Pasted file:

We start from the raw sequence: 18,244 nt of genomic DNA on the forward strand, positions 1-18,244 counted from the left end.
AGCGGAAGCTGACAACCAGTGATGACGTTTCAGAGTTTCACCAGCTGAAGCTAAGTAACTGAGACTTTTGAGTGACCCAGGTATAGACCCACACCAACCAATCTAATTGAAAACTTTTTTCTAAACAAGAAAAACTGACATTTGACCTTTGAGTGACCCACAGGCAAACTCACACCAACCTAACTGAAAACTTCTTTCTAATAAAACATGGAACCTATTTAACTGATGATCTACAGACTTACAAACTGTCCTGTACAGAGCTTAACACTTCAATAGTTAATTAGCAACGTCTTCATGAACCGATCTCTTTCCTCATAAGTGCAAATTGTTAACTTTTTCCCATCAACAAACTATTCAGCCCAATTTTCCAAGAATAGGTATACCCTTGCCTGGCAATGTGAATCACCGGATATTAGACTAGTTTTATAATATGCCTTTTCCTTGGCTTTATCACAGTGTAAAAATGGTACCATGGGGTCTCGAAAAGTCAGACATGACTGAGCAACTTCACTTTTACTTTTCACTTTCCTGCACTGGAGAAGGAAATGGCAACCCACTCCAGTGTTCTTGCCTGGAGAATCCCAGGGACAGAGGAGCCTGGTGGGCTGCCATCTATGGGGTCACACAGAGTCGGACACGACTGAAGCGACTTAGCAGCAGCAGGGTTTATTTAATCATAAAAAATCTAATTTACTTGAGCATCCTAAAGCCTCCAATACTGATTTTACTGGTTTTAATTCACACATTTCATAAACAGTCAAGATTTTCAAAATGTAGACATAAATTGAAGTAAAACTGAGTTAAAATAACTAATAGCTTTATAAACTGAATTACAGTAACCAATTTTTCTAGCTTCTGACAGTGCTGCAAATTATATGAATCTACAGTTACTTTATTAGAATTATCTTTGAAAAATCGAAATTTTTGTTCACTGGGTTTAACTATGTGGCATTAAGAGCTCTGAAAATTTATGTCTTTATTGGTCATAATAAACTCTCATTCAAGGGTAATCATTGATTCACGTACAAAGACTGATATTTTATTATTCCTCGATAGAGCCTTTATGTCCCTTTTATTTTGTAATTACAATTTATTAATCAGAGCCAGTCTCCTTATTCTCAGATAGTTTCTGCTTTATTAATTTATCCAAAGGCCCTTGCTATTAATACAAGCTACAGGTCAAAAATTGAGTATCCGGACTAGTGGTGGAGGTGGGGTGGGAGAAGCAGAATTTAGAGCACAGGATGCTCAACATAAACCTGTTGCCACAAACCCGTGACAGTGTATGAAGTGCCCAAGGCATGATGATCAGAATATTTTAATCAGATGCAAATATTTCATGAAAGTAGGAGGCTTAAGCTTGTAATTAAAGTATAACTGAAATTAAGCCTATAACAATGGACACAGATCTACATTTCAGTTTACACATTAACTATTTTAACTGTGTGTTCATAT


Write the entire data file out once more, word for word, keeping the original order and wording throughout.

We start from the raw sequence: 18,244 nt of genomic DNA on the forward strand, positions 1-18,244 counted from the left end.
AGCGGAAGCTGACAACCAGTGATGACGTTTCAGAGTTTCACCAGCTGAAGCTAAGTAACTGAGACTTTTGAGTGACCCAGGTATAGACCCACACCAACCAATCTAATTGAAAACTTTTTTCTAAACAAGAAAAACTGACATTTGACCTTTGAGTGACCCACAGGCAAACTCACACCAACCTAACTGAAAACTTCTTTCTAATAAAACATGGAACCTATTTAACTGATGATCTACAGACTTACAAACTGTCCTGTACAGAGCTTAACACTTCAATAGTTAATTAGCAACGTCTTCATGAACCGATCTCTTTCCTCATAAGTGCAAATTGTTAACTTTTTCCCATCAACAAACTATTCAGCCCAATTTTCCAAGAATAGGTATACCCTTGCCTGGCAATGTGAATCACCGGATATTAGACTAGTTTTATAATATGCCTTTTCCTTGGCTTTATCACAGTGTAAAAATGGTACCATGGGGTCTCGAAAAGTCAGACATGACTGAGCAACTTCACTTTTACTTTTCACTTTCCTGCACTGGAGAAGGAAATGGCAACCCACTCCAGTGTTCTTGCCTGGAGAATCCCAGGGACAGAGGAGCCTGGTGGGCTGCCATCTATGGGGTCACACAGAGTCGGACACGACTGAAGCGACTTAGCAGCAGCAGGGTTTATTTAATCATAAAAAATCTAATTTACTTGAGCATCCTAAAGCCTCCAATACTGATTTTACTGGTTTTAATTCACACATTTCATAAACAGTCAAGATTTTCAAAATGTAGACATAAATTGAAGTAAAACTGAGTTAAAATAACTAATAGCTTTATAAACTGAATTACAGTAACCAATTTTTCTAGCTTCTGACAGTGCTGCAAATTATATGAATCTACAGTTACTTTATTAGAATTATCTTTGAAAAATCGAAATTTTTGTTCACTGGGTTTAACTATGTGGCATTAAGAGCTCTGAAAATTTATGTCTTTATTGGTCATAATAAACTCTCATTCAAGGGTAATCATTGATTCACGTACAAAGACTGATATTTTATTATTCCTCGATAGAGCCTTTATGTCCCTTTTATTTTGTAATTACAATTTATTAATCAGAGCCAGTCTCCTTATTCTCAGATAGTTTCTGCTTTATTAATTTATCCAAAGGCCCTTGCTATTAATACAAGCTACAGGTCAAAAATTGAGTATCCGGACTAGTGGTGGAGGTGGGGTGGGAGAAGCAGAATTTAGAGCACAGGATGCTCAACATAAACCTGTTGCCACAAACCCGTGACAGTGTATGAAGTGCCCAAGGCATGATGATCAGAATATTTTAATCAGATGCAAATATTTCATGAAAGTAGGAGGCTTAAGCTTGTAATTAAAGTATAACTGAAATTAAGCCTATAACAATGGACACAGATCTACATTTCAGTTTACACATTAACTATTTTAACTGTGTGTTCATAT